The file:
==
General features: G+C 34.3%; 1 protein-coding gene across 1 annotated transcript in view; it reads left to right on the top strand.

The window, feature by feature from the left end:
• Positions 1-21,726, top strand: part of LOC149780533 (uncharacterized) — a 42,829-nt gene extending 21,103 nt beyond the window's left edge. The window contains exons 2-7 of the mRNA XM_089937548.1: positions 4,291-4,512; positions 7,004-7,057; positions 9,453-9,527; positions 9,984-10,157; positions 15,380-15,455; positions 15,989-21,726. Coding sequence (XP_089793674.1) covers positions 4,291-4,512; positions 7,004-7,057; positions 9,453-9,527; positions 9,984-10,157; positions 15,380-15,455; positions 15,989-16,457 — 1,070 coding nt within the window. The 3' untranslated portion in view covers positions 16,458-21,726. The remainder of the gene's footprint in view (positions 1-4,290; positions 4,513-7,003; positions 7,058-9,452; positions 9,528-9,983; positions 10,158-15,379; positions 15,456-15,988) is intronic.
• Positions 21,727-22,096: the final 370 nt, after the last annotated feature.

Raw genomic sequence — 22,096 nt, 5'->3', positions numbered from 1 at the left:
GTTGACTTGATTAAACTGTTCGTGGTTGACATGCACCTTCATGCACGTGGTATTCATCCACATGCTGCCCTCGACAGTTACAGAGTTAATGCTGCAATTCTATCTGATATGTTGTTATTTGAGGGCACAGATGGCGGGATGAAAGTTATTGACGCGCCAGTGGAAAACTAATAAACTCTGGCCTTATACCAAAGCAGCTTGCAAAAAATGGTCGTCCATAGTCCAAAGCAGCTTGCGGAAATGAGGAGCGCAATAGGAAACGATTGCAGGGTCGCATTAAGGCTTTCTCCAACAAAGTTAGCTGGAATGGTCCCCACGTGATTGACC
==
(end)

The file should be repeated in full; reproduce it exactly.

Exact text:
General features: G+C 34.3%; 1 protein-coding gene across 1 annotated transcript in view; it reads left to right on the top strand.

The window, feature by feature from the left end:
• Positions 1-21,726, top strand: part of LOC149780533 (uncharacterized) — a 42,829-nt gene extending 21,103 nt beyond the window's left edge. The window contains exons 2-7 of the mRNA XM_089937548.1: positions 4,291-4,512; positions 7,004-7,057; positions 9,453-9,527; positions 9,984-10,157; positions 15,380-15,455; positions 15,989-21,726. Coding sequence (XP_089793674.1) covers positions 4,291-4,512; positions 7,004-7,057; positions 9,453-9,527; positions 9,984-10,157; positions 15,380-15,455; positions 15,989-16,457 — 1,070 coding nt within the window. The 3' untranslated portion in view covers positions 16,458-21,726. The remainder of the gene's footprint in view (positions 1-4,290; positions 4,513-7,003; positions 7,058-9,452; positions 9,528-9,983; positions 10,158-15,379; positions 15,456-15,988) is intronic.
• Positions 21,727-22,096: the final 370 nt, after the last annotated feature.

Raw genomic sequence — 22,096 nt, 5'->3', positions numbered from 1 at the left:
GTTGACTTGATTAAACTGTTCGTGGTTGACATGCACCTTCATGCACGTGGTATTCATCCACATGCTGCCCTCGACAGTTACAGAGTTAATGCTGCAATTCTATCTGATATGTTGTTATTTGAGGGCACAGATGGCGGGATGAAAGTTATTGACGCGCCAGTGGAAAACTAATAAACTCTGGCCTTATACCAAAGCAGCTTGCAAAAAATGGTCGTCCATAGTCCAAAGCAGCTTGCGGAAATGAGGAGCGCAATAGGAAACGATTGCAGGGTCGCATTAAGGCTTTCTCCAACAAAGTTAGCTGGAATGGTCCCCACGTGATTGACC